Conspiracy Theories: Navigating Faith and Foolishness

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Conspiracy Theories: Navigating Faith and Foolishness

The world is reeling under the pandemic of COVID-19. But another frustrating pandemic has emerged, somewhat more vexing and widespread—the pandemic of conspiracy theories.

Many absurdly believe that individuals like Bill Gates have manufactured the COVID-19 pandemic to micro-chip people and to track and control them.

Surprisingly, if you look at the definition of a conspiracy theory, even biblical end-time events may fall under within that realm!

The coming of a Sunday law is technically a conspiracy theory. The time of Jacob’s trouble is technically a conspiracy theory.   Even the coming of Jesus can be dismissed as a conspiracy theory!

The online Britannica dictionary defines conspiracy theory as an attempt to explain an event “as the result of the actions of a small powerful group”. Merriam-Webster defines conspiracy theory as “a theory that explains an event or set of circumstances as the result of a secret plot by usually powerful conspirators.”

Does the Bible talk about “powerful conspirators” working in secret?

Consider the following two passages:

Why do the heathen rage, and the people imagine a vain thing? The kings of the earth set themselves, and the rulers take counsel together, against the Lord, and against his anointed, saying, Let us break their bands asunder, and cast away their cords from us. He that sitteth in the heavens shall laugh: the Lord shall have them in derision. (Psalms 2:1-4, KJV)

For we wrestle not against flesh and blood, but against principalities, against powers, against the rulers of the darkness of this world, against spiritual wickedness in high places. (Ephesians 6: 12-KJV)

Sure, we are arraigned against some powerful human and hellish forces who work in secret to achieve non-benevolent objectives.

The heathen rage, the people imagine vain things and the kings of the earth take counsel together against the Lord.

If these definitions are anything to go by, then the Bible reveals conspiracy theories as an existential fact.

And you could be a conspiracy theorist even if you don’t believe that the earth is flat or that Neil Armstrong never landed on the moon. In a 7-point questionnaire developed by researchers to assess whether young people believe in conspiracy theories, some points indeed appear factual and not really beyond the pale! Thus, do you believe that:

  1. The real truth about events is often kept secret from the public
  2. The government deliberately hides important information from the public
  3. The government monitors people in secret
  4. The government often changes, makes up or hides evidence from the public
  5. Some political groups have secret plans which are not good for society
  6. Some diseases have been created by the government to be used as weapons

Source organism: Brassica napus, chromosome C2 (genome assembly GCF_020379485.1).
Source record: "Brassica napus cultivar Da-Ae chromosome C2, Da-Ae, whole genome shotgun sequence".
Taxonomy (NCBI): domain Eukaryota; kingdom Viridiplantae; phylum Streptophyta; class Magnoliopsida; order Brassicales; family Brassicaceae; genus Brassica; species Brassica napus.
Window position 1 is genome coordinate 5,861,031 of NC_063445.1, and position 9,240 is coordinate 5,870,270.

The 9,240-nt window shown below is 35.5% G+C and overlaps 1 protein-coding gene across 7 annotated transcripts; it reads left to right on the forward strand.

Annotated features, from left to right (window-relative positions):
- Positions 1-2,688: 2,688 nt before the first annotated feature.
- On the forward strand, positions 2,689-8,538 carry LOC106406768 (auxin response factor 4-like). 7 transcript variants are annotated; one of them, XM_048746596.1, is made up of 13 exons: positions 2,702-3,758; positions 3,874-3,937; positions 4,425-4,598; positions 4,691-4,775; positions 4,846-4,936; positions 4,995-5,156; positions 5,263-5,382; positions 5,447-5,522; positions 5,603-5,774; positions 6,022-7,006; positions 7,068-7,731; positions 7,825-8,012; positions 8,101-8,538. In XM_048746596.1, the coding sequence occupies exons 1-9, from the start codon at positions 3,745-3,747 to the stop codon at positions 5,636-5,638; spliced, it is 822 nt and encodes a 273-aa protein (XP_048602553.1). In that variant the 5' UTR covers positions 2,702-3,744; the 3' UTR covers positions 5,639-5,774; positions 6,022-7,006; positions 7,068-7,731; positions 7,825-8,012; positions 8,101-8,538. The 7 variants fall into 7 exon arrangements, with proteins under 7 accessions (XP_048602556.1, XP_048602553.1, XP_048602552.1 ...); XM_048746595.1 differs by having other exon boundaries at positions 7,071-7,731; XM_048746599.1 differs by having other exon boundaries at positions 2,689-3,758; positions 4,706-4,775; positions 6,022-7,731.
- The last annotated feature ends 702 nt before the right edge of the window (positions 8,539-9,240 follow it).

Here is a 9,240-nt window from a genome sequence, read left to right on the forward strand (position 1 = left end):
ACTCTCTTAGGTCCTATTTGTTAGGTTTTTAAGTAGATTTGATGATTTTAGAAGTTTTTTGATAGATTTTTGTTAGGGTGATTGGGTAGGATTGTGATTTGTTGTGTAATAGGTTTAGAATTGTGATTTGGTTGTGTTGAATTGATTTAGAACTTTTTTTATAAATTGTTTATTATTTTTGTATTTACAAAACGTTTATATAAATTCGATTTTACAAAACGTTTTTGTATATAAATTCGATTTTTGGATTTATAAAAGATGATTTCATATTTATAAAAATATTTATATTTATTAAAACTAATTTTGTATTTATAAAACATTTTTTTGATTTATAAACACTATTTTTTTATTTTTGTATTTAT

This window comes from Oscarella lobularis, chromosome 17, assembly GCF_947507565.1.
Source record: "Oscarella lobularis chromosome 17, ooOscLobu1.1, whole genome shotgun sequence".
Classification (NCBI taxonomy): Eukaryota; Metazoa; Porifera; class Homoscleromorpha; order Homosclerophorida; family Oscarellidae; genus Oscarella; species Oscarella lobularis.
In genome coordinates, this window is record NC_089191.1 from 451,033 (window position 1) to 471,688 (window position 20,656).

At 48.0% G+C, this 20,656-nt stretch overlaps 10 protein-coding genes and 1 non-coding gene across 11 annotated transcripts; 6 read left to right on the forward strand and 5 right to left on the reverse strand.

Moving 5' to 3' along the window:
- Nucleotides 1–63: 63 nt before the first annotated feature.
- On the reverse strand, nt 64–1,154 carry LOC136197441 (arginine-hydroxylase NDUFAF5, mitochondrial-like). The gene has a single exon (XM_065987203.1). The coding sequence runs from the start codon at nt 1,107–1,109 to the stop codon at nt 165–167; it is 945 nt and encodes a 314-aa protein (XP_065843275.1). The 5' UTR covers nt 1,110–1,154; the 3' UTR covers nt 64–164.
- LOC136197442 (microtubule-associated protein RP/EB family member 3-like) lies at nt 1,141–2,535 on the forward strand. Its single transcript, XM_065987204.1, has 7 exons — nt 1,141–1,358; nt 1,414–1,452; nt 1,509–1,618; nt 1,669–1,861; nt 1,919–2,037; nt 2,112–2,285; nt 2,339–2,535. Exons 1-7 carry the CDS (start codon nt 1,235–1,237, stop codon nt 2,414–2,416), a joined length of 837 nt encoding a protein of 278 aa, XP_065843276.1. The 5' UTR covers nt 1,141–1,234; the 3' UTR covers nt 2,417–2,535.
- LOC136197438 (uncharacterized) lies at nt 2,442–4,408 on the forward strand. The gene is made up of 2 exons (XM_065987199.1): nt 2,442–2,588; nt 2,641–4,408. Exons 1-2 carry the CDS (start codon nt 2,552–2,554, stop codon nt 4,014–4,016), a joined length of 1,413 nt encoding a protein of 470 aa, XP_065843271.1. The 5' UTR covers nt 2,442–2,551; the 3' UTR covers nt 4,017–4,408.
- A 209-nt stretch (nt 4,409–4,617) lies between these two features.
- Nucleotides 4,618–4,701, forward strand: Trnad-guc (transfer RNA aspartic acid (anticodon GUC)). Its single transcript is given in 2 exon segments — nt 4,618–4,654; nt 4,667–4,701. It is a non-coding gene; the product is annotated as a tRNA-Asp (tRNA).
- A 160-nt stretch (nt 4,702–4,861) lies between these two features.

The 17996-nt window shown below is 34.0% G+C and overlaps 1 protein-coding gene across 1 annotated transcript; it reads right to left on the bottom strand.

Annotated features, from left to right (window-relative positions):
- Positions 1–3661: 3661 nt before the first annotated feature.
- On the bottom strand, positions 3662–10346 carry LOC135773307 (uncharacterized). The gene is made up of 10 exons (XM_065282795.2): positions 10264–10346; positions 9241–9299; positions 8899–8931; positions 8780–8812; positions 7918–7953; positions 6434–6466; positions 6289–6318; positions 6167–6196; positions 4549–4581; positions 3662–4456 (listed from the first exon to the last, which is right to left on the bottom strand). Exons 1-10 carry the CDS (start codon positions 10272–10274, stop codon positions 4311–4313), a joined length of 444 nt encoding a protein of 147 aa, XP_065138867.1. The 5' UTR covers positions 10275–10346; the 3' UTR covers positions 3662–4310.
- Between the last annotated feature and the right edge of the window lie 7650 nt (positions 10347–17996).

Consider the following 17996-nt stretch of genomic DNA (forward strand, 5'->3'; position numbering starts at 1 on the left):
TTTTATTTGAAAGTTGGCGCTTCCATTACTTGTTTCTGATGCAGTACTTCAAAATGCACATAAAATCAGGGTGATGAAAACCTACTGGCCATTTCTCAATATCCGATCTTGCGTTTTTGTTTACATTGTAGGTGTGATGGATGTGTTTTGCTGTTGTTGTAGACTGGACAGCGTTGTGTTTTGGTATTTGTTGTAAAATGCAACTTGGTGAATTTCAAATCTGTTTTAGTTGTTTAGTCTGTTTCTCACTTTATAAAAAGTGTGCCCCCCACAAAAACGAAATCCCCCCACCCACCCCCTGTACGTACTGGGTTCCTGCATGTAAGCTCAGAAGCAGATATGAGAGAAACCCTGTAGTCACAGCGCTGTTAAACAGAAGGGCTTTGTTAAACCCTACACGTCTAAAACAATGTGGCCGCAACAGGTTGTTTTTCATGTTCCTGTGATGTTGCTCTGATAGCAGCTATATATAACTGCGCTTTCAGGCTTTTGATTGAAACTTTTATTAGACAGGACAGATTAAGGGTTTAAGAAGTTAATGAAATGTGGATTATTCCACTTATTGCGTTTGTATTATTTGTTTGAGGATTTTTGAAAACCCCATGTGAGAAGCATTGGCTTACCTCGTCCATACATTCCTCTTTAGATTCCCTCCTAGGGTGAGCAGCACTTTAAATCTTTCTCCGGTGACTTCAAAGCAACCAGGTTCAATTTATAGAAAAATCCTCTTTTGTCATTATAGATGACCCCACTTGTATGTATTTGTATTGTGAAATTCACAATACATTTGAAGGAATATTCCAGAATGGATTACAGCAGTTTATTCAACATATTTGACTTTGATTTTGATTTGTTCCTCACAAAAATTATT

7. The government often knows about terrorist attacks and lets them happen

Look at number 3 and number 5 for instance. Who does not believe that the government monitors people in secret or that some groups have secret plans which are not good for society? Yet that already qualifies you as a conspiracy theorist!

And if we are to be brutally honest, there seems to be an uncomfortable intersection between “conspiracy theories” and Biblical prophecy.

Take this example: In the writings of Ellen White, we read about how calamities brought about by climate change will increase in intensity and frequency to the point where there will be a conspiracy to put the blame on Sabbath keepers.

“It will be declared that men are offending God by the violation of the Sunday Sabbath; that this sin has brought calamities which will not cease until Sunday observance shall be strictly enforced” (Great Controversy, 590).

How should one interpret the above statement for instance in the light of Pope Francis’ 2015 Laudato Si encyclical which warns about the dangers of climate change and calls for a weekly Sunday-“Sabbath” rest?

In September of last year also, the Pope appealed to the world to use the COVID-19 pandemic to give the world a rest and to break the “endless cycle of production and consumption (that) are exhausting the natural world.”

We know what this “rest” means and where all this leads to.

But does it mean that if you explore these developments in light of Bible prophecy, especially the intersection of climate change and Sunday law, you should be dismissed as a dangerous conspiracy theorist?

I don’t believe so!

And I think there are two kinds of conspiracy theorists: a revelation conspiracy theorist and a speculative conspiracy theorist. Its fine to be the former but dangerous to be the latter.

Because, as Ellen White writes in the book the Great Controversy:

“The events connected with the close of probation and the work of preparation for the time of trouble, are clearly presented. But multitudes have no more understanding of these important truths than if they had never been revealed.”